When the sun stands still

I like learning word origins, so I was pleased tonight, when reading about the winter solstice, to find out what solstice means. I’ve always had trouble keeping equinox and solstice straight, but if I stop and think about it I know equinox means “equal night,” which is when daytime and nighttime are the same length – which I know is at the beginning of spring and fall. So if those are the equinoxes, the solstices have to go with summer and winter.

So I did know what a solstice was, the day when the day is longest at the beginning of summer, or shortest at the beginning of winter. But I didn’t know why the word solstice meant that, which was why it was hard to remember. This article explains that it comes from the Latin for “sun stands still.” Well, that initially puzzled me even more. I didn’t watch the sun today (I’m not even sure it was visible, as the sky was pretty overcast), but I’m pretty sure it didn’t stand still any more than it does any other day.

The article explains that throughout the summer and fall, the sun’s position in the sky has followed an increasingly lower and shorter arc. Then at the solstice, it seems to rise and set in the same two spots each day for several days, before the arc starts growing higher and longer again. Being a visual person, I’m not sure even that would have made sense to me, if I hadn’t seen a photo of an analemma yesterday.

The analemma shows the sun where it appears at a specified time of day, seen from a fixed spot, over the course of a year. If you had asked me to guess what shape that would take, I have no idea what I would have said, but I’m sure I wouldn’t have guessed a figure-8. If I had realized that it does go higher and lower at different times of year, I would probably have guessed a vertical line.

I like looking up at the sky, but I can’t imagine taking the time and trouble to watch the sun – or the moon and stars – closely enough to figure out those patterns. I often look up at the constellations while walking the dog in the evening, and wonder how people ever managed to come up with the signs of the zodiac to mark the passing months. I notice that their position in the sky changes depending what time I go out. But I don’t watch them closely enough to notice how it also changes with the passing of weeks and months.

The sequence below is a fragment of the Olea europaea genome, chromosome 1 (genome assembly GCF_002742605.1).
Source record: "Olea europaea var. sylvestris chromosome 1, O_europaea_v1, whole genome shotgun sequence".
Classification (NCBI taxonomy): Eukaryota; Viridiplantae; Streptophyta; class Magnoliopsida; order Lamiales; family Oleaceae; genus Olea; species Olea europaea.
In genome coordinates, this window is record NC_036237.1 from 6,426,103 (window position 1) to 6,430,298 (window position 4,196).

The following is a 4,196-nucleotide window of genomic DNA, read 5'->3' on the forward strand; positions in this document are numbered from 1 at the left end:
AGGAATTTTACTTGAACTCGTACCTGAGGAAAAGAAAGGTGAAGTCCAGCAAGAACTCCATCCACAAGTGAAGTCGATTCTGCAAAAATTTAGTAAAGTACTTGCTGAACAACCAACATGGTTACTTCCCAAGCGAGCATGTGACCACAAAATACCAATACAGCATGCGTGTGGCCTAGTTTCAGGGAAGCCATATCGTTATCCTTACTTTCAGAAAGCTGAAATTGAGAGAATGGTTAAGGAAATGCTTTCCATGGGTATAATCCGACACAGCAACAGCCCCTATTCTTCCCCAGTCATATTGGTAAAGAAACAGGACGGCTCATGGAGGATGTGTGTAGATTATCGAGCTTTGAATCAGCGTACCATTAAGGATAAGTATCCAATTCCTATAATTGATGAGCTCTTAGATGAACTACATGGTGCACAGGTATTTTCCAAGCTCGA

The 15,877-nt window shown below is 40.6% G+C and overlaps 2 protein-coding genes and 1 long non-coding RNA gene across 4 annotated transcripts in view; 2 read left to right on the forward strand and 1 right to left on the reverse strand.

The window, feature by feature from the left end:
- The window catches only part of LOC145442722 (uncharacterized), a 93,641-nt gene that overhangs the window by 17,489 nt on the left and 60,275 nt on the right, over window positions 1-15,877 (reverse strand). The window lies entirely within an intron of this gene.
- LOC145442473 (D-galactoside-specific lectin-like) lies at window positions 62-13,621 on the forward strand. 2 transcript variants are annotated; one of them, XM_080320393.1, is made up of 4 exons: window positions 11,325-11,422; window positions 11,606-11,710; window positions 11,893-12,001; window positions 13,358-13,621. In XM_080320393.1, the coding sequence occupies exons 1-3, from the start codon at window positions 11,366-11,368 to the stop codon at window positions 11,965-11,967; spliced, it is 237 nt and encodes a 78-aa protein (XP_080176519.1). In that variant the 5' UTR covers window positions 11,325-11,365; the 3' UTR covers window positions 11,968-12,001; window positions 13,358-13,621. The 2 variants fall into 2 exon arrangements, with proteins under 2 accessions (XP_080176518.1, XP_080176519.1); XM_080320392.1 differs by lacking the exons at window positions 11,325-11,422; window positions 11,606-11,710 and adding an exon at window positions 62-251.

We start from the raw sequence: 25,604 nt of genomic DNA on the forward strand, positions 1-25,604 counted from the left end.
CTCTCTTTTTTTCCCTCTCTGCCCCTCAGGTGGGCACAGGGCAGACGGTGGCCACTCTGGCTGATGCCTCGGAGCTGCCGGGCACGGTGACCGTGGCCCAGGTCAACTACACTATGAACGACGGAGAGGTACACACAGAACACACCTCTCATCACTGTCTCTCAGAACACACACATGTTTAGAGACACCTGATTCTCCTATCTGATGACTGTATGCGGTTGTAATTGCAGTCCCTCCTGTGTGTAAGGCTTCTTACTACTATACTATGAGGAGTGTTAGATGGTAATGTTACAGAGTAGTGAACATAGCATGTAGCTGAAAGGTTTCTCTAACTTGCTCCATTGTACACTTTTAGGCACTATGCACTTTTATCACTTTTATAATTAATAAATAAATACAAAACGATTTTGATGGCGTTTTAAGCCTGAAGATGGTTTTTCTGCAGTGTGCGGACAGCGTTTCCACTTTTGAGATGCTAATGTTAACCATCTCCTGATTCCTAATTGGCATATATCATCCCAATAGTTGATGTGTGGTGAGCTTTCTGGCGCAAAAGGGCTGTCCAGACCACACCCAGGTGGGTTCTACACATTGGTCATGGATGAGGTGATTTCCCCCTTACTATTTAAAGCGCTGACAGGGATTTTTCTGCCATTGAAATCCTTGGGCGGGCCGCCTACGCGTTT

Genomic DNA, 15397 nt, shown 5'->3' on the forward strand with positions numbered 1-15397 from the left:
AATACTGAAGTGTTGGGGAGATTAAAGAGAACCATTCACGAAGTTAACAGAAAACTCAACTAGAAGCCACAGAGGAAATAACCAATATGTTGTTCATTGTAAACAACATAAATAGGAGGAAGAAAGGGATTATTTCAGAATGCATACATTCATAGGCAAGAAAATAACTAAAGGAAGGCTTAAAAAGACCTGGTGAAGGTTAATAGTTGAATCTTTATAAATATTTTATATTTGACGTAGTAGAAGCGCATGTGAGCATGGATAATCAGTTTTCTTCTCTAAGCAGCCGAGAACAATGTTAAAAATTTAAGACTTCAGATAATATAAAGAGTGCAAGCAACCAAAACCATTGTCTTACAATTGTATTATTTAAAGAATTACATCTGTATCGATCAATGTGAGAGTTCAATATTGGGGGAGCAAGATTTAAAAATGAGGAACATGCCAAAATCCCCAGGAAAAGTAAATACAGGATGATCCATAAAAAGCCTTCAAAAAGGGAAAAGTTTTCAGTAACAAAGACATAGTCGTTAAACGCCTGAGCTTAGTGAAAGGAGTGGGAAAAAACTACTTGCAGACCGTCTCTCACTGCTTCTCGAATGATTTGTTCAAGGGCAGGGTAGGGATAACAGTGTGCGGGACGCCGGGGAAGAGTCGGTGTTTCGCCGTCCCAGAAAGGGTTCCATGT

I wonder if perhaps this is because I know I don’t need to. I can check any newspaper or look online and find out all I could want to know (and more) about sunrise, sunset, moonrise, moonset, and more. I can look in a book on my son’s shelf to find out what constellations I can see at any time of day and at any time of year. I can check calendars to find out when the seasons will start and end for years to come. There’s nothing I need to look at the sky for myself except to take pleasure in its beauty.

People in ancient times who didn’t have all those resources studied the sky intently trying to learn all they could. I suppose even then the average person didn’t track the movements of the heavenly bodies himself, but he trusted the sages who did to tell him what he needed to know to plant and harvest his crops at the right times. And of course there were all sorts of superstition mixed in with it too, since he didn’t know what the sun or stars really were, or what made them move in the patterns they did, or how he could rely on their continuing the pattern followed in the past.

Frankly, I’m rather glad I don’t have to sit outside tracking the sun’s movements in the sky. It might be nice to do in the summer, but not this time of year in Iowa.

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